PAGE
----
• Date Completed: 2014-12-05
  • Project Supervisor: Santiago-Brown, Dr Irina

The McLaren Vale Wine Region has an impressive record of innovative schemes and practices which promote a sustainable grape growing and wine production industry and care of the environment. Leadership is provided through McLaren Vale Sustainable Winegrowing Australia (MVSWA) and McLaren Vale Grape, Wine and Tourism Association (MVGWTA). The Region is recognised for these achievements within Australia, but has no formal means of using this reputation when marketing overseas. The International Organization for Standardization (ISO) environmental management standard, ISO 14000, could provide official certification that would be recognised internationally.

The aim of this project was investigate the feasibility of developing a consortium model for an Environmental Management System (EMS) based on the ISO 14000 standards and the feasibility of seeking certification to ISO 14001. The investigation consisted of four stages: research into conformity certification organisations in Australia and their attitudes towards certification of a consortium and a search for any examples of certification of a consortium; interviews with key informants, typically wine and travel writers from outside McLaren Vale; a pilot focus group session with grape growers from McLaren Vale and recommendations for an EMS for the MVGWTA consortium.

Read More

Cost benefit analysis of winegrape rootstock research, development and extension

  • Date Completed: 2014-07-31
  • Project Supervisor: Martin, Greg

The Wine Australia invests in and directs research, development and extension (RD&E) along the whole value chain ‘from vine to glass’ to enhance the profitability, competitiveness and sustainability of the Australian wine sector. Between 2000 and 2014, Wine Australia (formerly the Grape and Wine Research Development Corporation) funded 26 rootstock related research and development (R&D) projects with a value of $18.6m (2014 real dollars i.e. adjusted for inflation), present value terms (5% discount rate). Wine Australia funding contributed about half of the total, with most of the balance coming from CSIRO Plant Industries. AGWA commissioned an independent evaluation of investment into rootstock related R&D. Readers should note that investments made prior to 1 July 2014 were made by GWRDC, but are referred to as Wine Australia investments.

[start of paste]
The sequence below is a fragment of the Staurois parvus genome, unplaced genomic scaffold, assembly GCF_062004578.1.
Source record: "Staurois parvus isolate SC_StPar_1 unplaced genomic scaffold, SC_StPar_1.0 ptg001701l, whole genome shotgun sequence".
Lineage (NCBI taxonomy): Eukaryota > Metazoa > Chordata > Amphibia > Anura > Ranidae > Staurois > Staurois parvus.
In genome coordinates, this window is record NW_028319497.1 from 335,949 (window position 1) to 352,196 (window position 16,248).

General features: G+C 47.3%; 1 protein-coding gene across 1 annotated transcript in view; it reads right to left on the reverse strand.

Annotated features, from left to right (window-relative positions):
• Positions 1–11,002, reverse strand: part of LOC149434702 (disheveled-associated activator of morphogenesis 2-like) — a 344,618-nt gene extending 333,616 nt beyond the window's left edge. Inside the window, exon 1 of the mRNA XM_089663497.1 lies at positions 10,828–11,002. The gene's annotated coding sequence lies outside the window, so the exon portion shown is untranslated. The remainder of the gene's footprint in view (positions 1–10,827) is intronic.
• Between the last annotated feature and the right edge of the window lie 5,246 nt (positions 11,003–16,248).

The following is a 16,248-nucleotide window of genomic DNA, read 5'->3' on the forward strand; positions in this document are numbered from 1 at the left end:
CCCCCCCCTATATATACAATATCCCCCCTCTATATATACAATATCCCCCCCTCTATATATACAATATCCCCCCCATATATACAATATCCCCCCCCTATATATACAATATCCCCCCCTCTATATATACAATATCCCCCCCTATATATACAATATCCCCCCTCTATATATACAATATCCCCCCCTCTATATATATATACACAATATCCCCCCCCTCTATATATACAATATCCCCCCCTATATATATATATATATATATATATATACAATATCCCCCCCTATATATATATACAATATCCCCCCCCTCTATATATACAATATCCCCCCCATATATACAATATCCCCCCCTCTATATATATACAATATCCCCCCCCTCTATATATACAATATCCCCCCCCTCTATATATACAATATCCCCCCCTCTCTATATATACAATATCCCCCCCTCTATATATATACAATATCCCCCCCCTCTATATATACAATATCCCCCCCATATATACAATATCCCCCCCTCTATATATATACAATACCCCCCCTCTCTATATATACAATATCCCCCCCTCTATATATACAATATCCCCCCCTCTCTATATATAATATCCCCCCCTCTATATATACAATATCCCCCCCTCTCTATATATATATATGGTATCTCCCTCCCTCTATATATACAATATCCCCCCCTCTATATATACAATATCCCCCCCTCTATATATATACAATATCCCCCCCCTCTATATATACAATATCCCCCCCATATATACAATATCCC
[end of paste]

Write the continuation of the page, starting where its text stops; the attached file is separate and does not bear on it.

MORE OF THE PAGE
Read More

Participation in Macrowine 2014, Macromolecules and secondary metabolites of grapevine and wine, Stellenbosch, South Africa, 7-10 September 2014

  • Date Completed: 2014-09-15
  • Project Supervisor: Nimi, Dr Jun

The travel grant provided by the authority allowed Dr Jun Niimi to attend the Macrowine 2014 conference and give the oral presentation titled “Sensory attribute differences in Cabernet Sauvignon wines of varied provenance can be discriminated with mid-infrared spectroscopy”. The travel gave the opportunity to gain new knowledge on wine metabolomics analyses that are being researched across the world and the chance to network with established researchers and keynote speakers of the field. The conference covered topics that were broadly categorised for the oral and poster presentations included: • Chemistry and chemical analyses of grape and wine macro-molecules and metabolites • Origin and destination of macromolecules and metabolites: From biosynthesis and modification to impact in wine • Towards integration: From systems biology to chemical profiles to sensory perception

Read More
Page 1 of 6912345...102030...Last »